Jumping into the Deep End of the Florida Political Pool: The Early Years

By Jim Schnur

The relationship between politics and access to navigable waterways and potable water resources has shaped Florida for centuries. During the early years, Spanish conquistadors and missionaries made first contacts with indigenous populations where water met land. In time, early settlements at St. Augustine and Pensacola hugged the saltwater coastline near artesian sources of drinking water. Missions and outposts established from the mid-1500s into the 1800s often sat in close proximity to rivers or other water sources.

As more settlers came to the greater Tampa Bay region in the early 1800s, they usually arrived by boat and stayed close to shore. In January 1834, territorial leaders approved the creation of Hillsborough County and designated the then-tiny settlement of Tampa as the county seat for lands that extended all the way to Charlotte Harbor and Lake Okeechobee and west to the Gulf of Mexico.

The creation of Manatee County in 1855 brings the water story closer to home. The valley around the Manatee River and the narrower Braden River that feeds into it east of present-day Bradenton offered areas for early farmers to homestead. By comparison, fewer settlers cultivated lands along the swampy shoreline of the Myakka River.

Although farmers exchanged crops with others in the Tampa Bay region, large-scale agricultural activities did not occur until the arrival of the railroad in the 1880s. Some settlers moved inland away from navigable waterways, and in 1866 the seat of county government moved from the Manatee settlement (east of downtown Bradenton) to Pine Level.

Hamilton Disston’s purchase of 4 million acres of Florida land for $1 million in early 1881 accelerated settlement in the region. Substantial tracts of the Disston Purchase occupied acreage in the greater Tampa Bay region. Samuel C. Upham’s 1881 Notes from Sunland focused on Disston’s lands in Manatee. At a time when Disston sold lands in the area for about $15 to $25 per acre, Upham proclaimed that “insects are neither numerous nor troublesome. I have been worse annoyed by mosquitoes in the City of Philadelphia than in this part of Florida.” He later added, “alligators are not numerous in this section, and are comparatively harmless.”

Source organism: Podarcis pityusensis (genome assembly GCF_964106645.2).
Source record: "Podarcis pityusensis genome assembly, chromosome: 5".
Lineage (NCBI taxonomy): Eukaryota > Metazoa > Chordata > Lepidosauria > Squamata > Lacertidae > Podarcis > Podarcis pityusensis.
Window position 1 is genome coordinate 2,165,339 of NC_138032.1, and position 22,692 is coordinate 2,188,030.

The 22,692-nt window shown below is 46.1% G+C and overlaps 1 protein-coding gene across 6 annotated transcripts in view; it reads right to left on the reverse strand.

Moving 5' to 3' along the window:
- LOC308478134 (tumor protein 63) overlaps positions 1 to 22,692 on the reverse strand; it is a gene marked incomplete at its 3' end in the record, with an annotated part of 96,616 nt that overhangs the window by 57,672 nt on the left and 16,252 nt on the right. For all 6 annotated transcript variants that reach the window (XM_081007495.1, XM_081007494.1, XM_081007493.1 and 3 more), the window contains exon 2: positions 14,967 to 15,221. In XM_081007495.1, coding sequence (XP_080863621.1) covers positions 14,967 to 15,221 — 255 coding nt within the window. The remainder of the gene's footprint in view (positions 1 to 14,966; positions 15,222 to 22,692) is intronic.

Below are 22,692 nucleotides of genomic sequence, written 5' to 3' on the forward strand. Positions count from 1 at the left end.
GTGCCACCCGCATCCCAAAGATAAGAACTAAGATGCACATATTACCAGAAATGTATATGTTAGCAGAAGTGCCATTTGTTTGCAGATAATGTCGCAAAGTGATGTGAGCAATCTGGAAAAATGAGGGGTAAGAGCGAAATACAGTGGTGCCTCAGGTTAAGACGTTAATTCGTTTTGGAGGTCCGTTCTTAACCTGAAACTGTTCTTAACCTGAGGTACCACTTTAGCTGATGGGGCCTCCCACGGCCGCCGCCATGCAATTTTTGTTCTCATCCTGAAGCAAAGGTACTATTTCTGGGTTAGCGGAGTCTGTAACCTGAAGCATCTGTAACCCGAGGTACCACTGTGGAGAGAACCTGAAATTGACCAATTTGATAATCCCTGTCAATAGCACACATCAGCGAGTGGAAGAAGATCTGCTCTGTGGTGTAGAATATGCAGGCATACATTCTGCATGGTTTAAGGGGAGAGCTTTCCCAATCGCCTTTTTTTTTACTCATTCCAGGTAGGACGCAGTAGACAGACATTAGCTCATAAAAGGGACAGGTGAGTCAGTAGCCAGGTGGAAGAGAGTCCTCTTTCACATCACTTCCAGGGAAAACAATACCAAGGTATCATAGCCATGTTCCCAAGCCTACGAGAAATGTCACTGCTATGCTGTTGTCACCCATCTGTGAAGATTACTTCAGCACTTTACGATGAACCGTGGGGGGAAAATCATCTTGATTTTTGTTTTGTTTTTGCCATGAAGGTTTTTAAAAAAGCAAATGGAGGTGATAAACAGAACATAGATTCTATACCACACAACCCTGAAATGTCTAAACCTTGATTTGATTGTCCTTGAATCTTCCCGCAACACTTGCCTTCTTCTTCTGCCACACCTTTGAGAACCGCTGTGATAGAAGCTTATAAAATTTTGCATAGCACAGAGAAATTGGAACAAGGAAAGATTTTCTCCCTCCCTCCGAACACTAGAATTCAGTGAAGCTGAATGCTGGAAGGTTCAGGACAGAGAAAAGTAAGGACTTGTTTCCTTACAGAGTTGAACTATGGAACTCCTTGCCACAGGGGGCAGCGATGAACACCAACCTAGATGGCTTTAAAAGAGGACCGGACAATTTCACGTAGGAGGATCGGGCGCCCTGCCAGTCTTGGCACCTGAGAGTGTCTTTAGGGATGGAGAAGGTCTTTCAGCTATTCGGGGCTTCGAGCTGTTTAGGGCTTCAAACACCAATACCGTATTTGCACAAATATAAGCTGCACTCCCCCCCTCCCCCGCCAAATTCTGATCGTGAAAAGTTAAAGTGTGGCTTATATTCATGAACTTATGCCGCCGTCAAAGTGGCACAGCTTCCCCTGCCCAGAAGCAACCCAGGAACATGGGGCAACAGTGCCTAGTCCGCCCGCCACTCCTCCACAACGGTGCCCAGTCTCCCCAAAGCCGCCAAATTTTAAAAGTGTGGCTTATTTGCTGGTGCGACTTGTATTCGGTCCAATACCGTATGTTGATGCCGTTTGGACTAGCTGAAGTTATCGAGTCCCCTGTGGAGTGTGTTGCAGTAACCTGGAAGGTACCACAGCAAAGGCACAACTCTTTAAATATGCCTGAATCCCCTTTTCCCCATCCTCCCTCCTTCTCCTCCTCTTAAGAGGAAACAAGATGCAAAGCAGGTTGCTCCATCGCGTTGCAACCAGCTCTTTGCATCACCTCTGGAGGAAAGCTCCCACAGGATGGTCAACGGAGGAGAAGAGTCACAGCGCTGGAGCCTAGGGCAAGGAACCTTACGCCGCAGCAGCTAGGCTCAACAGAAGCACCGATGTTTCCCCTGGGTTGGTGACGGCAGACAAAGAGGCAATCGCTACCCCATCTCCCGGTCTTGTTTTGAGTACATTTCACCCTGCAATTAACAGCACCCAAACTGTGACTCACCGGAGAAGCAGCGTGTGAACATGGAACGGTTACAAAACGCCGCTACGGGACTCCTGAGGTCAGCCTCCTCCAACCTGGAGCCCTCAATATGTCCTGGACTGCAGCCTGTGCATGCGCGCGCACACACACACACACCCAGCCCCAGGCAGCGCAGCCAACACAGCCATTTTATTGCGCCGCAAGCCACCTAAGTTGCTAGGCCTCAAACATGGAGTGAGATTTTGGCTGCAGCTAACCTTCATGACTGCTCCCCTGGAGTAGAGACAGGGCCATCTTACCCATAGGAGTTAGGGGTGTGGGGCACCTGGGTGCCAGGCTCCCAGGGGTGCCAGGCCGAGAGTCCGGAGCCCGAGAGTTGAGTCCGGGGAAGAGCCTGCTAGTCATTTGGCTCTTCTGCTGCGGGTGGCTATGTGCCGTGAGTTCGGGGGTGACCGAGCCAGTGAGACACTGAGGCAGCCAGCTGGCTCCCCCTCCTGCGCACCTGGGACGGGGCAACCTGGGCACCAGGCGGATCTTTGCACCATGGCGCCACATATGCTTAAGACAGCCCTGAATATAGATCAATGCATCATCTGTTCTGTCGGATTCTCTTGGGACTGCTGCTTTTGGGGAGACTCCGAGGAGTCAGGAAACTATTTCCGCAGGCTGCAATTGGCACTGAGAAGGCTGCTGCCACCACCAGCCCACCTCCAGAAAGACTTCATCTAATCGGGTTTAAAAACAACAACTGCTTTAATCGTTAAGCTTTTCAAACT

Upham’s claims of a land largely devoid of black clouds of mosquitoes certainly differed from what folks in Manatee encountered at that time. Indeed, by 1887, approximately 1,000 cases of yellow fever led to panics, quarantines, and many deaths in Tampa as this mosquito-borne disease ravaged a community just a bay away.

Soon, settlers moved even farther inland but stayed close to the river. Boats navigated the narrow Peace River to an area where phosphate was found in the early 1880s. Within a couple of years, the settlement that became Arcadia had a post office and plans were in place to bring in a railroad to haul phosphate and farm goods out of what was then eastern Manatee County.

The distance between coastal Manatee around a site then known as “Braidentown” and the phosphate and farming enterprises near Arcadia led residents to seek legislative approval to bisect Manatee County in 1887, a year after Arcadia was incorporated and the railroad had arrived. Overnight, the tiny settlement of Pine Level went from being the county seat of Manatee to the seat of DeSoto County. A year later, in large measure due to its location on the Peace River, Arcadia became the seat of the newly formed DeSoto County.

Just as Manatee had bisected Hillsborough County in 1855 when local residents sought closer governance of natural resources, and DeSoto bisected Manatee 32 years later, the expansion of agricultural and phosphate activities in Florida led other communities between Tampa and Lake Okeechobee to seek political autonomy that provided greater say over the management of water and natural resources.

As the land boom redefined coastal areas of Tampa Bay, legislative acts modified the political landscape. On April 23, 1921, in a single day, the legislature subdivided DeSoto County to create four new counties that gave residents closer access to those governing the use of many natural resources. On that day, Charlotte, Glades, Hardee, and Highlands counties were formed. Less than a month later, lawmakers once again bisected Manatee by creating Sarasota County.

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